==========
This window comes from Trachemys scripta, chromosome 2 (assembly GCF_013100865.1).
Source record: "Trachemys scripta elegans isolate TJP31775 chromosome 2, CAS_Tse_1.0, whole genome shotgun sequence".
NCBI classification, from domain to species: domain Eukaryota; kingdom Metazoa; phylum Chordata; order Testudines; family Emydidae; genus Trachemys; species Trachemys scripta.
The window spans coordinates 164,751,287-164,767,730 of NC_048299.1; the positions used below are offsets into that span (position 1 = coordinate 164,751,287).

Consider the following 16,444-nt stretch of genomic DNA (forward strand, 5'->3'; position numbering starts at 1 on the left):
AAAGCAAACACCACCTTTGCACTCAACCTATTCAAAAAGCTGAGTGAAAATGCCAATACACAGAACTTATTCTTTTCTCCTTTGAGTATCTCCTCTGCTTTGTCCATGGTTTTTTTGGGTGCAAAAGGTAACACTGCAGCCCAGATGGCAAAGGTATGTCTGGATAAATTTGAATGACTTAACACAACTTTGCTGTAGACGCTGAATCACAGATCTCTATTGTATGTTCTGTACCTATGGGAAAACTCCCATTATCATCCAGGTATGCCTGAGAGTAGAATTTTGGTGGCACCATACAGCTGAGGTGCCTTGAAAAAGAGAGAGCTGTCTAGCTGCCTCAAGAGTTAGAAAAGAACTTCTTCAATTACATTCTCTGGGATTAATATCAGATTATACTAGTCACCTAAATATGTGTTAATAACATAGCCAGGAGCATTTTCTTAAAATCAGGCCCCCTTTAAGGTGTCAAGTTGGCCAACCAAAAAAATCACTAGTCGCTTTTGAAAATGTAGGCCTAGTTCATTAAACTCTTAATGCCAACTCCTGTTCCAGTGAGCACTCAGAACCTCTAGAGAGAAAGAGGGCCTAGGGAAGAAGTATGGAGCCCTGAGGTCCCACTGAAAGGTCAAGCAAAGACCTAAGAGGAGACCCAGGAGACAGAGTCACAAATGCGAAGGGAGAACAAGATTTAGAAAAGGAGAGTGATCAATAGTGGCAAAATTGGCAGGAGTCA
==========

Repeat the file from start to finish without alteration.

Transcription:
This window comes from Trachemys scripta, chromosome 2 (assembly GCF_013100865.1).
Source record: "Trachemys scripta elegans isolate TJP31775 chromosome 2, CAS_Tse_1.0, whole genome shotgun sequence".
NCBI classification, from domain to species: domain Eukaryota; kingdom Metazoa; phylum Chordata; order Testudines; family Emydidae; genus Trachemys; species Trachemys scripta.
The window spans coordinates 164,751,287-164,767,730 of NC_048299.1; the positions used below are offsets into that span (position 1 = coordinate 164,751,287).

Consider the following 16,444-nt stretch of genomic DNA (forward strand, 5'->3'; position numbering starts at 1 on the left):
AAAGCAAACACCACCTTTGCACTCAACCTATTCAAAAAGCTGAGTGAAAATGCCAATACACAGAACTTATTCTTTTCTCCTTTGAGTATCTCCTCTGCTTTGTCCATGGTTTTTTTGGGTGCAAAAGGTAACACTGCAGCCCAGATGGCAAAGGTATGTCTGGATAAATTTGAATGACTTAACACAACTTTGCTGTAGACGCTGAATCACAGATCTCTATTGTATGTTCTGTACCTATGGGAAAACTCCCATTATCATCCAGGTATGCCTGAGAGTAGAATTTTGGTGGCACCATACAGCTGAGGTGCCTTGAAAAAGAGAGAGCTGTCTAGCTGCCTCAAGAGTTAGAAAAGAACTTCTTCAATTACATTCTCTGGGATTAATATCAGATTATACTAGTCACCTAAATATGTGTTAATAACATAGCCAGGAGCATTTTCTTAAAATCAGGCCCCCTTTAAGGTGTCAAGTTGGCCAACCAAAAAAATCACTAGTCGCTTTTGAAAATGTAGGCCTAGTTCATTAAACTCTTAATGCCAACTCCTGTTCCAGTGAGCACTCAGAACCTCTAGAGAGAAAGAGGGCCTAGGGAAGAAGTATGGAGCCCTGAGGTCCCACTGAAAGGTCAAGCAAAGACCTAAGAGGAGACCCAGGAGACAGAGTCACAAATGCGAAGGGAGAACAAGATTTAGAAAAGGAGAGTGATCAATAGTGGCAAAATTGGCAGGAGTCA